Panel Discusses Journalism In a Time of Doubt and Disinformation

November 25, 2019
Trust Us?
The panelists, from left: Deborah Amos, Andrew Chignell, Bill Keller, Kevin M. Kruse, and Joe Stephens.

Watch the full discussion here.

“Trust Us? Journalism In a Time of Doubt and Disinformation,” a panel discussion hosted by the Program in Journalism, brought a packed audience of journalists, scholars, members of the University, and people from the surrounding community into McCormick 101 on Monday, Nov. 11.

The discussion concerned one of the most critical issues of our age: how we can deliver verifiable facts to citizens to keep our democracy healthy, said moderator Joe Stephens, Ferris Professor of Journalism in Residence and director of the Program in Journalism.

A packed audience of University and community members in 101 McCormick.

After years of decline, 2014 marked the first time that the majority of Americans reported distrusting the media. “Today virtually every institution is trusted more than the news media. The only institution that consistently polls lower than the news media is Congress,” Stephens said. He called the development stunning, since the press seeks to inform the public.

Kevin M. Kruse, Professor of History, warned that the proliferation of so-called “alternative facts” represents the biggest challenge to consumers of media now.

Mainstream media receives criticism from one longstanding conservative perspective, which he described as twofold: First, the media discriminates against conservatives. Second, and therefore, conservatives justifiably turn to their own alternative.

Kruse linked this attitude to decades past. Launching in 1996, Fox News first advertised itself as impartial, then distinguished itself from other outlets by declaring a bias. Defenders of the approach said that Fox News showed integrity in disclosing the bias that all media must have, Kruse explained.

Although Americans distrust the media, they may trust specific outlets like The New York Times or Fox News, noted Bill Keller, visiting McGraw Professor of Writing, former executive editor of The New York Times, and founding editor-in-chief of The Marshall Project. He likened the case to that of Americans distrusting Congress but still voting for their incumbents again and again.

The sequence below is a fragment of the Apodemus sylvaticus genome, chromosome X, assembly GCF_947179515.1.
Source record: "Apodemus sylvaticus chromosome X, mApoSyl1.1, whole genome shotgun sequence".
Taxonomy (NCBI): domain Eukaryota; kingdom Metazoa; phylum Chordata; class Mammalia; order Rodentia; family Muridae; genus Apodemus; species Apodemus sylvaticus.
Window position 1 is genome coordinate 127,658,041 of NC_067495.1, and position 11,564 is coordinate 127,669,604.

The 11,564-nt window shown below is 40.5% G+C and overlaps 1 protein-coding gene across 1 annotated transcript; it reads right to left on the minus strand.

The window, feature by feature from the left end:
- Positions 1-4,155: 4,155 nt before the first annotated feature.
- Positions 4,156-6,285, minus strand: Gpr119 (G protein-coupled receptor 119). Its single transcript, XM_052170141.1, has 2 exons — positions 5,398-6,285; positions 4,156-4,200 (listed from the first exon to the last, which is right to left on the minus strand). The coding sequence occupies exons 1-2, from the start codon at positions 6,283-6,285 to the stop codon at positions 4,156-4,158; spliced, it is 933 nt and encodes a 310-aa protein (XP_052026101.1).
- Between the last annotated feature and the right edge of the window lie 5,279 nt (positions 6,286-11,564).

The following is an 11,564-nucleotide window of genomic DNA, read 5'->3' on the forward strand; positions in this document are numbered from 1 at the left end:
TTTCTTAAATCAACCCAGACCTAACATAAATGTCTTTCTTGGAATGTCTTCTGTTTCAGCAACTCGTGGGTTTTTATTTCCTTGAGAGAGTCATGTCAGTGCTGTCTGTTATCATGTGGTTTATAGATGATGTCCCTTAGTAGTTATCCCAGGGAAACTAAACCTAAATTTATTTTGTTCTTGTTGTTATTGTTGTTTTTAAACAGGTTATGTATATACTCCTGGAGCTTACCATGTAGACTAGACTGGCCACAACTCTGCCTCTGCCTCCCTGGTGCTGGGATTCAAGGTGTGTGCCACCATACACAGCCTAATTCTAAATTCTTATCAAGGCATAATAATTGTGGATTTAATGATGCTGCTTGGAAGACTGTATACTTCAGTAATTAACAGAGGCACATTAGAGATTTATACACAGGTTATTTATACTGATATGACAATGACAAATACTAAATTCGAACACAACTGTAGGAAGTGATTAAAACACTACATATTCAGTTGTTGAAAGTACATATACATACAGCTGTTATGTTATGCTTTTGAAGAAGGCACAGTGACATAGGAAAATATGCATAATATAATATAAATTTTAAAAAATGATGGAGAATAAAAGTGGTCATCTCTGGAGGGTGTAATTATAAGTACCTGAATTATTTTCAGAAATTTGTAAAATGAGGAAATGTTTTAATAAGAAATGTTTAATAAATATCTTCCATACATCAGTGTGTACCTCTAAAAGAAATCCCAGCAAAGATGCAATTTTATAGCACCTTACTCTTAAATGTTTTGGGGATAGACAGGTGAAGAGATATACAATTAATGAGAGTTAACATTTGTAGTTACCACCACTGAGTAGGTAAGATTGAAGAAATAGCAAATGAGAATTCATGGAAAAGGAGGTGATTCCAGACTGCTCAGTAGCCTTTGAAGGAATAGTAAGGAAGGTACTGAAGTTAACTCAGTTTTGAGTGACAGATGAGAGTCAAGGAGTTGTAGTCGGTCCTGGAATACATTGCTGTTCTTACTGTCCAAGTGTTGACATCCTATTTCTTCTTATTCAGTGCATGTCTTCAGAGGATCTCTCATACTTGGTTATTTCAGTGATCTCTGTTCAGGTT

“The best antidote to bad journalism is good journalism,” Keller said. He advocated for investigative reporting, which he characterized as expensive, time-consuming, and dependent on institutional support in the form of travel budgets, lawyers, data analysts, and fact checkers. Shifting away from quantitative toward qualitative political reporting would help, revealing what the electorate would not necessarily tell a pollster, he added.

Citizens should subscribe to news outlets, since top journalism costs a few bucks, Keller said. He noted that a liberal arts education teaches the critical skills and the respect for evidence needed to keep the news in check.

Andrew Chignell, Laurance S. Rockefeller Professor in Religion, Philosophy, and the University Center for Human Values, distinguished between trusting in a person and trusting in an object. When we trust in an object that proves unreliable, we feel disappointed. But when we trust in a person who proves unreliable, we feel betrayed. Chignell said he wondered whether betrayal or disappointment better captured how citizens react to misinformation from the media.

According to philosophers, he continued, one counts as trustworthy with regard to some end by possessing two features: one can successfully achieve the end, and one is committed to the end. However, he noted that experts dispute whether one must have a certain motive, like care for the good of the trustor as opposed to self-interest.

Humanities Council Chair Eric Gregory (center) introduced the panel, which included Andrew Chignell (left) and Kevin M. Kruse (right).

Deborah Amos, Ferris Professor of Journalism in Residence and international correspondent for NPR News, said that fairness requires journalists to always present the other side’s perspective. She added that a new phrase has come into vogue: “Transparency is the new objectivity.” The expression means that readers should have enough information to reconstruct how reporters reached their conclusions.

Instead of cocooning themselves, Americans could learn from how Iraqis handle distrust of the media, Amos said. She explained that Iraqis view five to seven sources per day to glean the actual story from whatever is and is not reported. “When it’s a matter of life or death, you make the time,” she noted.

Humanities Council Chair Eric Gregory introduced the panel. The event was co-sponsored by the Woodrow Wilson School of Public and International Affairs, and by the Department of Sociology.

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